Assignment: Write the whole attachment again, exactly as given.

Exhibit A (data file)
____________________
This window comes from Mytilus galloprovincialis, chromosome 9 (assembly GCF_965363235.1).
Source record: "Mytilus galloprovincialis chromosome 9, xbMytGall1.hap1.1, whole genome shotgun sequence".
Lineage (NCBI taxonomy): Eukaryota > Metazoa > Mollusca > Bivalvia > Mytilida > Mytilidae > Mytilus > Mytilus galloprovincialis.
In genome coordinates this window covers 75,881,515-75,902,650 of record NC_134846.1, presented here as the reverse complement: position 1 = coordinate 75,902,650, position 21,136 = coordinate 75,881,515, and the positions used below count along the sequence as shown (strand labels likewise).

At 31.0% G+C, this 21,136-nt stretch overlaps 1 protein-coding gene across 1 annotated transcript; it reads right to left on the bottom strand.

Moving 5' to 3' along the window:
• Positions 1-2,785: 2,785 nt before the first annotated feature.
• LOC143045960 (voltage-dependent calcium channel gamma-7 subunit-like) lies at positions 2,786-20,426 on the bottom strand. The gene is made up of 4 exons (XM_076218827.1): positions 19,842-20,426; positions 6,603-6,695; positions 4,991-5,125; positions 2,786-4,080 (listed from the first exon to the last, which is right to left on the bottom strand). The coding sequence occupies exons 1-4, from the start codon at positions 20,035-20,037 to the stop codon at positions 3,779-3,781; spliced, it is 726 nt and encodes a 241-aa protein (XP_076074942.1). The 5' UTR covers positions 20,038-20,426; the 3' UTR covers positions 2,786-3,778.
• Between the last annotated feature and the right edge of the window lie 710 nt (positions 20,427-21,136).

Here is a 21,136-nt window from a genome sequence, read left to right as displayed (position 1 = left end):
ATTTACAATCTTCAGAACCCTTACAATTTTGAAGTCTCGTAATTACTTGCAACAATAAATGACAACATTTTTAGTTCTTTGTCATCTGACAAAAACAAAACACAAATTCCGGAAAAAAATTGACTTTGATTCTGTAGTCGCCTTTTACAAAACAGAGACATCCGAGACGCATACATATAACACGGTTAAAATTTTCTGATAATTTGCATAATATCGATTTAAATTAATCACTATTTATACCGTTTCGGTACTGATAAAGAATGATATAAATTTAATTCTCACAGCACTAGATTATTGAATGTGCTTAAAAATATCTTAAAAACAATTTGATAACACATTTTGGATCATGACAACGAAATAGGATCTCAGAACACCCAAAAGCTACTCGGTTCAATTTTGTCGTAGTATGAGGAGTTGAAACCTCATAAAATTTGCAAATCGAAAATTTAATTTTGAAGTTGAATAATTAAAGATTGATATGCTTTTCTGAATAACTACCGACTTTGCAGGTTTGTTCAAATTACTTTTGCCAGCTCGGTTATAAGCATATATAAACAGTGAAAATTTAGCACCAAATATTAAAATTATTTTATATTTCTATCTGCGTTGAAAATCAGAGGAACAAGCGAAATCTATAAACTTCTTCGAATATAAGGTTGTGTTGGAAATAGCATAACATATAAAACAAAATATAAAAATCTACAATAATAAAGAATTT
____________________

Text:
This window comes from Mytilus galloprovincialis, chromosome 9 (assembly GCF_965363235.1).
Source record: "Mytilus galloprovincialis chromosome 9, xbMytGall1.hap1.1, whole genome shotgun sequence".
Lineage (NCBI taxonomy): Eukaryota > Metazoa > Mollusca > Bivalvia > Mytilida > Mytilidae > Mytilus > Mytilus galloprovincialis.
In genome coordinates this window covers 75,881,515-75,902,650 of record NC_134846.1, presented here as the reverse complement: position 1 = coordinate 75,902,650, position 21,136 = coordinate 75,881,515, and the positions used below count along the sequence as shown (strand labels likewise).

At 31.0% G+C, this 21,136-nt stretch overlaps 1 protein-coding gene across 1 annotated transcript; it reads right to left on the bottom strand.

Moving 5' to 3' along the window:
• Positions 1-2,785: 2,785 nt before the first annotated feature.
• LOC143045960 (voltage-dependent calcium channel gamma-7 subunit-like) lies at positions 2,786-20,426 on the bottom strand. The gene is made up of 4 exons (XM_076218827.1): positions 19,842-20,426; positions 6,603-6,695; positions 4,991-5,125; positions 2,786-4,080 (listed from the first exon to the last, which is right to left on the bottom strand). The coding sequence occupies exons 1-4, from the start codon at positions 20,035-20,037 to the stop codon at positions 3,779-3,781; spliced, it is 726 nt and encodes a 241-aa protein (XP_076074942.1). The 5' UTR covers positions 20,038-20,426; the 3' UTR covers positions 2,786-3,778.
• Between the last annotated feature and the right edge of the window lie 710 nt (positions 20,427-21,136).

Here is a 21,136-nt window from a genome sequence, read left to right as displayed (position 1 = left end):
ATTTACAATCTTCAGAACCCTTACAATTTTGAAGTCTCGTAATTACTTGCAACAATAAATGACAACATTTTTAGTTCTTTGTCATCTGACAAAAACAAAACACAAATTCCGGAAAAAAATTGACTTTGATTCTGTAGTCGCCTTTTACAAAACAGAGACATCCGAGACGCATACATATAACACGGTTAAAATTTTCTGATAATTTGCATAATATCGATTTAAATTAATCACTATTTATACCGTTTCGGTACTGATAAAGAATGATATAAATTTAATTCTCACAGCACTAGATTATTGAATGTGCTTAAAAATATCTTAAAAACAATTTGATAACACATTTTGGATCATGACAACGAAATAGGATCTCAGAACACCCAAAAGCTACTCGGTTCAATTTTGTCGTAGTATGAGGAGTTGAAACCTCATAAAATTTGCAAATCGAAAATTTAATTTTGAAGTTGAATAATTAAAGATTGATATGCTTTTCTGAATAACTACCGACTTTGCAGGTTTGTTCAAATTACTTTTGCCAGCTCGGTTATAAGCATATATAAACAGTGAAAATTTAGCACCAAATATTAAAATTATTTTATATTTCTATCTGCGTTGAAAATCAGAGGAACAAGCGAAATCTATAAACTTCTTCGAATATAAGGTTGTGTTGGAAATAGCATAACATATAAAACAAAATATAAAAATCTACAATAATAAAGAATTT